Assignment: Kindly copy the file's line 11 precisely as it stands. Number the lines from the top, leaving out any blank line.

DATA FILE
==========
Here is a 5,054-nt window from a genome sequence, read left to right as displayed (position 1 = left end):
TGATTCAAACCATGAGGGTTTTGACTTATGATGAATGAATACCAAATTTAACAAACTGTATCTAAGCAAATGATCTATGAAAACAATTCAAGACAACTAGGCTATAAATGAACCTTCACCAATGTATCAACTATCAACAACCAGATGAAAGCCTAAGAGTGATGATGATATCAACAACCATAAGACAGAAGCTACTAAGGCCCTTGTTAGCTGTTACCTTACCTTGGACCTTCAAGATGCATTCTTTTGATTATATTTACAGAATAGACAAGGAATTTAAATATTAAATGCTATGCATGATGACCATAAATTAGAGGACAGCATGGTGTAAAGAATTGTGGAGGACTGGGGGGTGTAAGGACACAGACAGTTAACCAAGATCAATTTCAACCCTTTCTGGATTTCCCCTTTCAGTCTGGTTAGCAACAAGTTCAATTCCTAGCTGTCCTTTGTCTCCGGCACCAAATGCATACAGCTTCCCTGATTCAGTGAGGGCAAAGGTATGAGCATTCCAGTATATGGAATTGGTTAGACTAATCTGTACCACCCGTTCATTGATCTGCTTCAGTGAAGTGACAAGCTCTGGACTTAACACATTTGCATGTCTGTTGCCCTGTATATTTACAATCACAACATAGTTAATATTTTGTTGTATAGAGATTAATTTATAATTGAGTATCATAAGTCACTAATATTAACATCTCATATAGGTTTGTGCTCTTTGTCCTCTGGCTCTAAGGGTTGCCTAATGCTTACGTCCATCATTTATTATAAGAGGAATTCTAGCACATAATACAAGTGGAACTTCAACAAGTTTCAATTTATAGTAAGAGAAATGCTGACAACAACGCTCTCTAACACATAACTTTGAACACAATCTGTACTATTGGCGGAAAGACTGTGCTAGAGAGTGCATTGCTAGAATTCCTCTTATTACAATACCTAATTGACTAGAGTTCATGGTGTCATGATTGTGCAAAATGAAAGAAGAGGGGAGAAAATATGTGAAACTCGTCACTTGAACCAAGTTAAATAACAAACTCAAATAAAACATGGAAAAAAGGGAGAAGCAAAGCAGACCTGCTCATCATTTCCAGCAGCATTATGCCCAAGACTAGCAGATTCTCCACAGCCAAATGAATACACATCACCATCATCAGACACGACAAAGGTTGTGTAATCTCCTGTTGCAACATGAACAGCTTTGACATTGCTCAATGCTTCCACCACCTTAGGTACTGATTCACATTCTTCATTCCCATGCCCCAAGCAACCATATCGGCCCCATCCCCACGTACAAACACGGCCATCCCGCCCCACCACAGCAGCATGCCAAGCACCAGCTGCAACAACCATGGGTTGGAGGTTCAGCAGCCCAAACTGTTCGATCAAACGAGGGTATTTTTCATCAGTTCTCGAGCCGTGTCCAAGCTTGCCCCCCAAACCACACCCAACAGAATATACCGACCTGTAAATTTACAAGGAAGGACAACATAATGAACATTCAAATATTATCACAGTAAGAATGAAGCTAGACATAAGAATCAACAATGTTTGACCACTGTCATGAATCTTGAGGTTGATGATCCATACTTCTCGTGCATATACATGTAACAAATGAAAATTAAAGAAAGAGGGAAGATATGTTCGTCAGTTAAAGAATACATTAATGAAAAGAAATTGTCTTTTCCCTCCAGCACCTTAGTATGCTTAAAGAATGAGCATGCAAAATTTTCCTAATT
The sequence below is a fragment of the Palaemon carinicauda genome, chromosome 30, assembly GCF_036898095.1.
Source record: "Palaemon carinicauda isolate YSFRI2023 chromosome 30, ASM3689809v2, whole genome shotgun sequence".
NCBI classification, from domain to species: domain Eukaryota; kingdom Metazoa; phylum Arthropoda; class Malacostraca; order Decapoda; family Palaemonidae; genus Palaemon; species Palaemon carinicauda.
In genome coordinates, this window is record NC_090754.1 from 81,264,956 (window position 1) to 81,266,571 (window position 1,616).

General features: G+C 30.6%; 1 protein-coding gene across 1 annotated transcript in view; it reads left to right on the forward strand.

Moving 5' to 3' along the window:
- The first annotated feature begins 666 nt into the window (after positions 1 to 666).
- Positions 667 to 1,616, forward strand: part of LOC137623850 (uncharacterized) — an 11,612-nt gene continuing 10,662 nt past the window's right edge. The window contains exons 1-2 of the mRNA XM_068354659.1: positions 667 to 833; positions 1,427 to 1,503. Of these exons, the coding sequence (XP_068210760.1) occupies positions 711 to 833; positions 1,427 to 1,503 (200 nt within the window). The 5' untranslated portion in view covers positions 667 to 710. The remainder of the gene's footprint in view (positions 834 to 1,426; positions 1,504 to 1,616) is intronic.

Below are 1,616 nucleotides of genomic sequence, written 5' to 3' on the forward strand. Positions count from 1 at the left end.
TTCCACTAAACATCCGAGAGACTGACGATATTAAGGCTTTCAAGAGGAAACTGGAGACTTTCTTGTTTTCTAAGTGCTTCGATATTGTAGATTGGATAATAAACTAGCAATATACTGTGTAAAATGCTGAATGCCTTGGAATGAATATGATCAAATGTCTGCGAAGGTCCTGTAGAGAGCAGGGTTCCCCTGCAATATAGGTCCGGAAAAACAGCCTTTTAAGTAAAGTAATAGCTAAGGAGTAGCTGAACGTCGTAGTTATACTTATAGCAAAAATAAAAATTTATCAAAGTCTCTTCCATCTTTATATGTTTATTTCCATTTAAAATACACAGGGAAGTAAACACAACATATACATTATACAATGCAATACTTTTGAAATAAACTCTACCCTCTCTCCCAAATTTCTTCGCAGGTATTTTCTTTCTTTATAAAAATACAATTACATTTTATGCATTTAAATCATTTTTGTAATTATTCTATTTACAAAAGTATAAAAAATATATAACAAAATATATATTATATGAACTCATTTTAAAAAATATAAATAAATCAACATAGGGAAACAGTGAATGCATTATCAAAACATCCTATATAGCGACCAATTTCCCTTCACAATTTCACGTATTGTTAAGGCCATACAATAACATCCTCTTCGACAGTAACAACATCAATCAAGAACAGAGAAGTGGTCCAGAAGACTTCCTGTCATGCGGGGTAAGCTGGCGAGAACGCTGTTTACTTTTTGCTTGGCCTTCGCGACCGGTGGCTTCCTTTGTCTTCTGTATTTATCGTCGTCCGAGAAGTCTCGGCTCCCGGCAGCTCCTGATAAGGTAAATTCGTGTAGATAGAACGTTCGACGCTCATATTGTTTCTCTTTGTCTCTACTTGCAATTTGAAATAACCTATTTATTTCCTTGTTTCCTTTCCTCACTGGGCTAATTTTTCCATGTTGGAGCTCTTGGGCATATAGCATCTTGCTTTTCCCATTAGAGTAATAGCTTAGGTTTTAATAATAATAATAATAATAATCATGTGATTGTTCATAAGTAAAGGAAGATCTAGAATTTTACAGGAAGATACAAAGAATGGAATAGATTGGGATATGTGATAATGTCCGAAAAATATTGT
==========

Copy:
Below are 1,616 nucleotides of genomic sequence, written 5' to 3' on the forward strand. Positions count from 1 at the left end.